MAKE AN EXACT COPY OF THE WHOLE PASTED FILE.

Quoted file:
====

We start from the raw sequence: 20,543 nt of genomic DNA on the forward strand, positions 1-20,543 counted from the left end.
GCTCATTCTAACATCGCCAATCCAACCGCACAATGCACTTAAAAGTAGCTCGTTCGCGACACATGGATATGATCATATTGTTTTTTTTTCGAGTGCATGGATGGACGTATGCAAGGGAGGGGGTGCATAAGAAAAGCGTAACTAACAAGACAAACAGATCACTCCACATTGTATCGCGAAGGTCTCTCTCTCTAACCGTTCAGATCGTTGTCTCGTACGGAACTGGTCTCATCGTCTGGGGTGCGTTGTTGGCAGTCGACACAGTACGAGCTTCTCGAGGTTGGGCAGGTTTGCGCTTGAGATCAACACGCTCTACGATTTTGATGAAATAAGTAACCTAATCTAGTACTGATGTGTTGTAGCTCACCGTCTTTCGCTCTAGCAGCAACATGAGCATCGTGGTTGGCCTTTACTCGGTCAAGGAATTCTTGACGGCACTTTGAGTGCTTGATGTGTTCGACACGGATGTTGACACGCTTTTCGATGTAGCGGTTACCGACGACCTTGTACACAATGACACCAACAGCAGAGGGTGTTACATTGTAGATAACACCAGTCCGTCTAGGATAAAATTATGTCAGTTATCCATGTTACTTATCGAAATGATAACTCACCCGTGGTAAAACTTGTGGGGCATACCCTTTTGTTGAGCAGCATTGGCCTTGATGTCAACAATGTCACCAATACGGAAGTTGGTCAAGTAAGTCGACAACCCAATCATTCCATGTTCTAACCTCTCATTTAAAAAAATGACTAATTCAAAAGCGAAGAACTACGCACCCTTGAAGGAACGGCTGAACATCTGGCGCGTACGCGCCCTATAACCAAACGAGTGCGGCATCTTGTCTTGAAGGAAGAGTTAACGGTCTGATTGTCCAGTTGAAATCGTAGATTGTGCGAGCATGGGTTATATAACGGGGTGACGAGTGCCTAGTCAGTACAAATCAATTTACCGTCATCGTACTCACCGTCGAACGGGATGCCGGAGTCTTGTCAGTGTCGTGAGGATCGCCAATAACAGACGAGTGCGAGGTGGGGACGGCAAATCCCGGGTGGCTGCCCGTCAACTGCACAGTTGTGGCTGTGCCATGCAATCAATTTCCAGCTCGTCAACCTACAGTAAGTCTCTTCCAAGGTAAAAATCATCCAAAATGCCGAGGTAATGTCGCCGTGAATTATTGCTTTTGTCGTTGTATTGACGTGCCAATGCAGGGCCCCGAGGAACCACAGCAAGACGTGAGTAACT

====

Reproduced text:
We start from the raw sequence: 20,543 nt of genomic DNA on the forward strand, positions 1-20,543 counted from the left end.
GCTCATTCTAACATCGCCAATCCAACCGCACAATGCACTTAAAAGTAGCTCGTTCGCGACACATGGATATGATCATATTGTTTTTTTTTCGAGTGCATGGATGGACGTATGCAAGGGAGGGGGTGCATAAGAAAAGCGTAACTAACAAGACAAACAGATCACTCCACATTGTATCGCGAAGGTCTCTCTCTCTAACCGTTCAGATCGTTGTCTCGTACGGAACTGGTCTCATCGTCTGGGGTGCGTTGTTGGCAGTCGACACAGTACGAGCTTCTCGAGGTTGGGCAGGTTTGCGCTTGAGATCAACACGCTCTACGATTTTGATGAAATAAGTAACCTAATCTAGTACTGATGTGTTGTAGCTCACCGTCTTTCGCTCTAGCAGCAACATGAGCATCGTGGTTGGCCTTTACTCGGTCAAGGAATTCTTGACGGCACTTTGAGTGCTTGATGTGTTCGACACGGATGTTGACACGCTTTTCGATGTAGCGGTTACCGACGACCTTGTACACAATGACACCAACAGCAGAGGGTGTTACATTGTAGATAACACCAGTCCGTCTAGGATAAAATTATGTCAGTTATCCATGTTACTTATCGAAATGATAACTCACCCGTGGTAAAACTTGTGGGGCATACCCTTTTGTTGAGCAGCATTGGCCTTGATGTCAACAATGTCACCAATACGGAAGTTGGTCAAGTAAGTCGACAACCCAATCATTCCATGTTCTAACCTCTCATTTAAAAAAATGACTAATTCAAAAGCGAAGAACTACGCACCCTTGAAGGAACGGCTGAACATCTGGCGCGTACGCGCCCTATAACCAAACGAGTGCGGCATCTTGTCTTGAAGGAAGAGTTAACGGTCTGATTGTCCAGTTGAAATCGTAGATTGTGCGAGCATGGGTTATATAACGGGGTGACGAGTGCCTAGTCAGTACAAATCAATTTACCGTCATCGTACTCACCGTCGAACGGGATGCCGGAGTCTTGTCAGTGTCGTGAGGATCGCCAATAACAGACGAGTGCGAGGTGGGGACGGCAAATCCCGGGTGGCTGCCCGTCAACTGCACAGTTGTGGCTGTGCCATGCAATCAATTTCCAGCTCGTCAACCTACAGTAAGTCTCTTCCAAGGTAAAAATCATCCAAAATGCCGAGGTAATGTCGCCGTGAATTATTGCTTTTGTCGTTGTATTGACGTGCCAATGCAGGGCCCCGAGGAACCACAGCAAGACGTGAGTAACT